It’s not often that one of your first encounters with a class takes place underwater. But this is how it was with Ms. Story’s advanced painting class. In the natatorium, I watched as students paddled around in the water in preparation for Ms. Story’s critiques on whether the picture would make a good painting.
The students had been assigned a self portrait of sorts. They were to take an underwater picture of themselves and then paint it, simple as that.
It was interesting to see this behind the scenes work because while the photographs are majestic and intriguing, the process was honestly a little hilarious. At one point Ms. Story, in scuba mask and snorkel with an underwater camera, popped out from under the surface to remind her students to be loose and interesting.
All of the students could choose what to wear, with the intention of adding style to their ultimate self-portrait. Junior Mary Anglin Toole chose a flowy dress because it “would look cool underwater, and a lot of others did that too.”
Junior Christina Karem liked the way she was disguised in the water. “I like my picture because it could be anyone, not just me,” she said. “It doesn't show my face, just a body in water.”
For a lot of students, the idea of painting a portrait of themselves is terrifying, but Ms. Story thought this project would help combat that fear. “This is way to still do a self portrait, and be expressive with your self portrait,” she said, “without focusing too much on your likeness.”
Ms. Story said the idea of this project came from a former student’s mother, Priscilla Nelson, who was herself an artist. Priscilla is “a great detail painter,” according to Ms. Story and the class will get to visit with her once they complete their work.
By assigning this piece Ms. Story hopes to teach her students about concepts like “color mixing, blending, going from one gradient to another total gradient”. She also hopes to train her students’ eyes to pay close attention to details.
Ms. Schick, another art teacher assisting Ms. Story, said that this project helped students to learn tools to use when starting a painting like “using a grid method to transfer the image so they get their proportions right.”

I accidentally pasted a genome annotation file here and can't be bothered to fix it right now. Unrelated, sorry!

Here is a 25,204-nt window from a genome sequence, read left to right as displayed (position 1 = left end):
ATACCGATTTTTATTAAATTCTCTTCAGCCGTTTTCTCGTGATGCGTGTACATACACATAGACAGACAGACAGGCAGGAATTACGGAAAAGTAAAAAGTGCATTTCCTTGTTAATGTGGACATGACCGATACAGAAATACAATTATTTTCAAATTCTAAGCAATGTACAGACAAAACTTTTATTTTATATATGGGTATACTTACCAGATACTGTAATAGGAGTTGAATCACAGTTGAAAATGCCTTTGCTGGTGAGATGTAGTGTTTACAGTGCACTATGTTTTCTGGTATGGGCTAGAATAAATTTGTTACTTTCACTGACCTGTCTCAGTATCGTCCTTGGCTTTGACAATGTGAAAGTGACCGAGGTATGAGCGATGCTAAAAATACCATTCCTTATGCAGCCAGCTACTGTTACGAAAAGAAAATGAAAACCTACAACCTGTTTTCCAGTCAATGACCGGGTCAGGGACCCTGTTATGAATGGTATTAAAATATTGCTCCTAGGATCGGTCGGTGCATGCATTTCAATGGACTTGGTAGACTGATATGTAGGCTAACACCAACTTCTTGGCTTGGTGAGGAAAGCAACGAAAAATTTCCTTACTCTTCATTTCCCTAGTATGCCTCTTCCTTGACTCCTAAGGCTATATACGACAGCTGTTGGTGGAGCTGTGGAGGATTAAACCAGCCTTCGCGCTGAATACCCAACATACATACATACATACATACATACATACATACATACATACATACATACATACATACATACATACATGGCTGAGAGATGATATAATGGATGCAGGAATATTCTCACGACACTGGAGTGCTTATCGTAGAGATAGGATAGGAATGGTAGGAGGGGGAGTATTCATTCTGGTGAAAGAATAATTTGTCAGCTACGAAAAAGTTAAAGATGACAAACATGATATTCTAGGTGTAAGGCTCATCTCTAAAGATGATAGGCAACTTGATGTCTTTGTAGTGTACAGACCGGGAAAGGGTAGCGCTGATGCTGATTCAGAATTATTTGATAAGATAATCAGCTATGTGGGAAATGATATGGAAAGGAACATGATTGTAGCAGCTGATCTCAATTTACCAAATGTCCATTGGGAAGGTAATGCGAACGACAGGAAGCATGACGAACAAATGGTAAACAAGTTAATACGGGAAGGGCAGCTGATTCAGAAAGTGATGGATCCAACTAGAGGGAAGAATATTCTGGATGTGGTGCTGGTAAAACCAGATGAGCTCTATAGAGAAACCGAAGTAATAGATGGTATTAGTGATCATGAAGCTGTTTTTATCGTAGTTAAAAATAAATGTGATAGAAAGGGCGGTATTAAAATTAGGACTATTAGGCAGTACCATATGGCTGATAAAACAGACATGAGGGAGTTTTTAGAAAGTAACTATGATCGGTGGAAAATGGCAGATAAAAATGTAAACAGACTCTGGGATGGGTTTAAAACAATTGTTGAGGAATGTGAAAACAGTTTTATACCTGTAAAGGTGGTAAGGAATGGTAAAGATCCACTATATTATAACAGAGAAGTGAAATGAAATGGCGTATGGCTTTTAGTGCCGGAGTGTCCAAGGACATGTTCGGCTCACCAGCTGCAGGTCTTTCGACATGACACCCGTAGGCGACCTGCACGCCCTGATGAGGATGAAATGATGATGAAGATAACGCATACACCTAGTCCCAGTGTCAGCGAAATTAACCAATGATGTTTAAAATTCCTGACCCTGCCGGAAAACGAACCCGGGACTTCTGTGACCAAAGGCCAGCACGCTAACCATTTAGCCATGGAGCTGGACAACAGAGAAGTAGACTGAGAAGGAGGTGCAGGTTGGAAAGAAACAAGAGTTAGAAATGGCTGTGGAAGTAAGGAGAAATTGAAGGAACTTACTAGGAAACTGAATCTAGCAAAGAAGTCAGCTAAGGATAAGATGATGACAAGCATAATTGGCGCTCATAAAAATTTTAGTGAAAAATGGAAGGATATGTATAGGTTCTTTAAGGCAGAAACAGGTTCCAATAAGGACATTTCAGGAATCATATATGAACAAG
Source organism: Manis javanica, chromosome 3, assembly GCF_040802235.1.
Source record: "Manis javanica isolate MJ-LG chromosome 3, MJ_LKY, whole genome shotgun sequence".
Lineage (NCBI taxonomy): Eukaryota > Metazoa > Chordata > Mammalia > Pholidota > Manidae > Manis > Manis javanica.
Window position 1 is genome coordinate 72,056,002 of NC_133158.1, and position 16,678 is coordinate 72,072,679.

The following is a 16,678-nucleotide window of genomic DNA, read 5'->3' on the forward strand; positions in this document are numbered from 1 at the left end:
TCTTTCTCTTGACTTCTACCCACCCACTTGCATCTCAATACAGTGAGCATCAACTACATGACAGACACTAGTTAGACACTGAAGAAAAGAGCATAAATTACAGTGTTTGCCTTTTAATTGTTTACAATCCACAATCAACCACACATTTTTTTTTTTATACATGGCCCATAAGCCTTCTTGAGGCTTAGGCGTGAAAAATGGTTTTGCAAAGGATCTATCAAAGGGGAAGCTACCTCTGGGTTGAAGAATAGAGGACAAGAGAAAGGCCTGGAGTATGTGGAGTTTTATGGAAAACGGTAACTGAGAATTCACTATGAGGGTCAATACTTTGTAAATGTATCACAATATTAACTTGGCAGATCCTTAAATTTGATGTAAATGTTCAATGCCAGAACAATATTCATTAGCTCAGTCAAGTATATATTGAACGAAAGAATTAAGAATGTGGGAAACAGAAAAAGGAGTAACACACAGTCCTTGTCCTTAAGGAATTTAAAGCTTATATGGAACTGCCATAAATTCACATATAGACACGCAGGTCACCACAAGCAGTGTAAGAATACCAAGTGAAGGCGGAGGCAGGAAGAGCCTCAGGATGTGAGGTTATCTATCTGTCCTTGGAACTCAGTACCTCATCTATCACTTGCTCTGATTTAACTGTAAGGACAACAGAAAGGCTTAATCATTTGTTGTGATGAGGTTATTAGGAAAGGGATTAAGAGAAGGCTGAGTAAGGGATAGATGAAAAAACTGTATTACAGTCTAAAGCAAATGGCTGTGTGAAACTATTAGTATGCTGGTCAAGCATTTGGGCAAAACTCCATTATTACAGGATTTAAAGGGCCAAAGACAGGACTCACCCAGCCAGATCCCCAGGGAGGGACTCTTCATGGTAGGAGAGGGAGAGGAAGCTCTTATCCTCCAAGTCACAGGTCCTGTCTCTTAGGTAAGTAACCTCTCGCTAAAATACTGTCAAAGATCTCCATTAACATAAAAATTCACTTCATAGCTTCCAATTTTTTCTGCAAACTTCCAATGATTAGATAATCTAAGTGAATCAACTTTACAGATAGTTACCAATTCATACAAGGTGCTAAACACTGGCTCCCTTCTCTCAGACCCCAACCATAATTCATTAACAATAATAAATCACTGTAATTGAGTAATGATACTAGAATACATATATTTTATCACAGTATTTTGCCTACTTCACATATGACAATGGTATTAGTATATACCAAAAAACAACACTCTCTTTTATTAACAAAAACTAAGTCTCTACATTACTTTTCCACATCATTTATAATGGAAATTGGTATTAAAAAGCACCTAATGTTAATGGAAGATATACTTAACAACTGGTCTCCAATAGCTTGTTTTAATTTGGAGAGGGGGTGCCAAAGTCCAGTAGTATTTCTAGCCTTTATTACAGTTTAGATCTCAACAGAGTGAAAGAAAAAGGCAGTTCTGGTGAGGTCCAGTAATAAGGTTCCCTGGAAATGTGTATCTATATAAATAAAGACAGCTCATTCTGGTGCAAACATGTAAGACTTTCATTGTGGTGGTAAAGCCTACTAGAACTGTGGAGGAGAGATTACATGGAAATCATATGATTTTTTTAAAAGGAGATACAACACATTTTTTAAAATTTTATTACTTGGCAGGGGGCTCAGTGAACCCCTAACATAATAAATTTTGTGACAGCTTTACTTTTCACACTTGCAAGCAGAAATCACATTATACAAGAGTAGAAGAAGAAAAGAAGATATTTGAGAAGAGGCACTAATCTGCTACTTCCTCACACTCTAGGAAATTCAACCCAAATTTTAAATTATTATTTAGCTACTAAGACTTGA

Christina Karem is a big fan of this method when doing figurative painting. “This helps because free-handing the drawing would be impossible and it helps to match colors in certain parts of the painting,” she said.
Before the students even started painting with colors they had to use a gray scale, which means painting it in black and white first. “It really messes with my head on what shades of gray that I need to use,” said Mary Anglin.
And that isn’t even the hardest part. The underwater aspect adds additional challenges. “There is a complete reflection of myself that is distorted,” said Mary Anglin. “It has become really difficult to differentiate between colors and shading on the upper level.”
This difficulty is, in a way, exactly what the teachers were hoping for. “The water not only provides the reflection that is distorted up in the reflected surface,” said Ms. Schick, “but also the movement underwater is different, the angle, drape of the body, and the fabric of the clothes is different from anything we could take above ground.”
And the teachers are not expecting an exact copy of the original photograph, which gives the artists the freedom to paint what they see and go beyond that. “The painting may not look exactly like the photograph,” said Ms. Schick. “It can come into its own interpretation.” For Christina Karem this means changing the pattern of her dress. “I can be very creative with the color scheme because the actual pattern is hard,” she said.
Everyday after class the students walk around and look at each other’s paintings and compliment them on their hard work. In the end what Ms. Story really wants to teach them is that they are a family, “It is very important to rule out that competitive nonsense in a class like this” she said, “it is all about nurturing a child into an adult that also is carrying the understanding that we are all same, that we are all just helping each other.”